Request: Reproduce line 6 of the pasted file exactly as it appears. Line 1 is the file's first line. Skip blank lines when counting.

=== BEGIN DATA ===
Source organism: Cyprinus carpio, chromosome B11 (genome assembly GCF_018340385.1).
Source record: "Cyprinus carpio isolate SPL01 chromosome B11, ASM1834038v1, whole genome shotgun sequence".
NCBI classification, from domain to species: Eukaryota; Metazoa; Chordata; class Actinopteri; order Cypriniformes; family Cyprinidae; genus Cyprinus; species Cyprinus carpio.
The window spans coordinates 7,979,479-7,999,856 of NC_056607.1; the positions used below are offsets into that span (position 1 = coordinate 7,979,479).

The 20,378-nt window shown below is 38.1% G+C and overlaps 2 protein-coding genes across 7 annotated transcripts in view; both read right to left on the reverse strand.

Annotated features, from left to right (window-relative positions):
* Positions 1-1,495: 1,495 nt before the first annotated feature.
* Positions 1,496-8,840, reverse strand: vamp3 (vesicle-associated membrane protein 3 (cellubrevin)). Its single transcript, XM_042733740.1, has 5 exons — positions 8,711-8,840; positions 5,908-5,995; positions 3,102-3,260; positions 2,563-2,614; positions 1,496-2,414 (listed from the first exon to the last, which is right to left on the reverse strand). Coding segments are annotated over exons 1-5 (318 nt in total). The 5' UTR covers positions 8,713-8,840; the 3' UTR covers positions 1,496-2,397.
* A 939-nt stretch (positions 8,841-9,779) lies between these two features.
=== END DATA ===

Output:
Annotated features, from left to right (window-relative positions):